In 2011, The International Development was beginning to embrace data-based decision-making. However, in the developing world, data are scarce. Most existing data was collected using pen-on-paper, and required large effort for processing, storage, and access. Because data needed to be collected offline, web-based tools like SurveyMonkey were not feasible to use. Highly offline digital data collection apps were being created, but required hiring software developers. These tools, which required writing code, were out of reach for people working with data on the ground who worked largely with Excel: M&E (Monitoring and Evaluation) officers in international development outfits, non-profits, or within governments.
I was part of the Earth Institute (working under Vijay Modi and Jeffrey Sachs) on a project helping the Nigerian government to collect a large amount of data. One of our software engineers had written a tool (
xls2xform) to take Excel files and convert them to XML configuration files that were needed by the open source data collection app we were using. We realized that this was useful much beyond our team, so I helped envision and later was the PM for Formhub.org, a website that allowed anyone to collect data using “survey”s authored with Excel.
We created Formhub.org as open-source software, and hosted it freely for anyone to use. I ran the community support mailing list, triaged feature requests, ran our agile stand-ups, and occassionally wrote code contributions for Formhub.org.
Formhub.org allowed front-line workers to use Excel to create surveys, easily deploy them to thousands of mobile phones, collect all of that data in one place, and later export it for analysis. We leveraged an open source app created by Washington University (Open Data Kit, or ODK) for the actual data collection. Formhub allowed people to manage the entire data collection effort, allowed people to manage data collection efforts, data would then come back into formhub, and be available to export back out to Excel.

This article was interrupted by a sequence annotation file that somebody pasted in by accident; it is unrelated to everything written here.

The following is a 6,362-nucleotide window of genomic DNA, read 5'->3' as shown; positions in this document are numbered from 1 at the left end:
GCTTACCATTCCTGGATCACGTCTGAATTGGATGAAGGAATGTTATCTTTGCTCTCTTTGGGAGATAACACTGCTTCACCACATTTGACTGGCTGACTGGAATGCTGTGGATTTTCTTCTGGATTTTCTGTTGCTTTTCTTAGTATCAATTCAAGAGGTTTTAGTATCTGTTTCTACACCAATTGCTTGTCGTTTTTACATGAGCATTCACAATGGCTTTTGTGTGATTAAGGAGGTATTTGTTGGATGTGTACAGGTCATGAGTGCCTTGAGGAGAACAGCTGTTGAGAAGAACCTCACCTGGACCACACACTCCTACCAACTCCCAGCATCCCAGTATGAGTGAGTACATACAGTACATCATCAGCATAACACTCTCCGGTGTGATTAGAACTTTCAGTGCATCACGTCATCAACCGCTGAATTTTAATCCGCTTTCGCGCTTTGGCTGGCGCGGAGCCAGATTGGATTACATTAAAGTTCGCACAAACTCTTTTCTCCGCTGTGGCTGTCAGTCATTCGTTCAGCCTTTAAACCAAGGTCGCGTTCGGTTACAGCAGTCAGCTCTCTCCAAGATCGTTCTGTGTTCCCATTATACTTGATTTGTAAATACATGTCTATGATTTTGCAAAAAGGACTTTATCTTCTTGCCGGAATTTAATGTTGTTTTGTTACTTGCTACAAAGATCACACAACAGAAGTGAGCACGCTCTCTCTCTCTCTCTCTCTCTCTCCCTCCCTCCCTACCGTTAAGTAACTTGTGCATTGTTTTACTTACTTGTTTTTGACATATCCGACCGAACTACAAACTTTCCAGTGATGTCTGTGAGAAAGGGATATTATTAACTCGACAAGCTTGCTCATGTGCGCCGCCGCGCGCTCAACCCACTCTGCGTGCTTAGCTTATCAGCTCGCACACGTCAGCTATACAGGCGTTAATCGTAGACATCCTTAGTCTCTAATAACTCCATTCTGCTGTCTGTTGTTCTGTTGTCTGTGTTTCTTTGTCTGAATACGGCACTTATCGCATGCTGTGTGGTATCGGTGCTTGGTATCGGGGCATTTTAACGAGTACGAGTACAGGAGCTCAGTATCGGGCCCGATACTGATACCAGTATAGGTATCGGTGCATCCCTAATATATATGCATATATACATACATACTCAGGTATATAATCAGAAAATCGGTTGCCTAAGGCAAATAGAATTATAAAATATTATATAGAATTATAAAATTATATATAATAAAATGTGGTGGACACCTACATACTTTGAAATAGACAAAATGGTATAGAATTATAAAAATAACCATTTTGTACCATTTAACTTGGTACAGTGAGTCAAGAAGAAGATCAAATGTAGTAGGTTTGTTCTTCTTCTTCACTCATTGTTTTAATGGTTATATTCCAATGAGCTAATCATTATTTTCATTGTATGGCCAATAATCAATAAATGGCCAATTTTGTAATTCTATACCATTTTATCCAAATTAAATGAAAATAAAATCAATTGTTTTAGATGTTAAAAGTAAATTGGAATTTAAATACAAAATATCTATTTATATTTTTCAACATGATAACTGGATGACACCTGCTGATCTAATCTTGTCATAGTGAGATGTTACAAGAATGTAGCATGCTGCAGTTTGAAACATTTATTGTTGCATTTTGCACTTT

This allowed data practitioners like M&E officers to use Formhub.org to create and deploy large-scale data collection efforts easily.
In addition to the Excel innovations, we also created tools to visualize the data in Formhub itself, no export needed. Particularly useful was the map view, which allowed people to monitor and browse their data on a map. We gradually added point-and-click visualizations on the map, which normally required hiring a GIS expert to conduct.
As the PM for Formhub, I learned what features we needed to add to Formhub using two channels:
Using it myself. Formhub was actually a side project; my primary job was to help the Nigerian government to implement data-driven decision making to construct core infrastructure like schools and hospitals. We used Formhub.org to collect the data we needed for the project.
Running the user mailing list. I was the main manager for Formhub’s community mailing list, which was our version of a support team. I manned the mailing list daily, and was on a first name basis with many users, most of whom I got to know because of the mailing list. No better way to learn about how your product needs to improve than to explain features and aspects of it to confused users :)
By the time I left the Earth Institute, Formhub was used by 1,000 users to collect over 3 million surveys in more than 100 countries. Even as a collective side-project of our team, we grew the product from 0 to 500+ DAUs and 5,000+ daily unique pageviews. The service that Formhub.org provided later spun out on Ona Sytems in 2014. I decided not to join the founding team due to personal reasons, though I did join the team for a year to do data science and software development.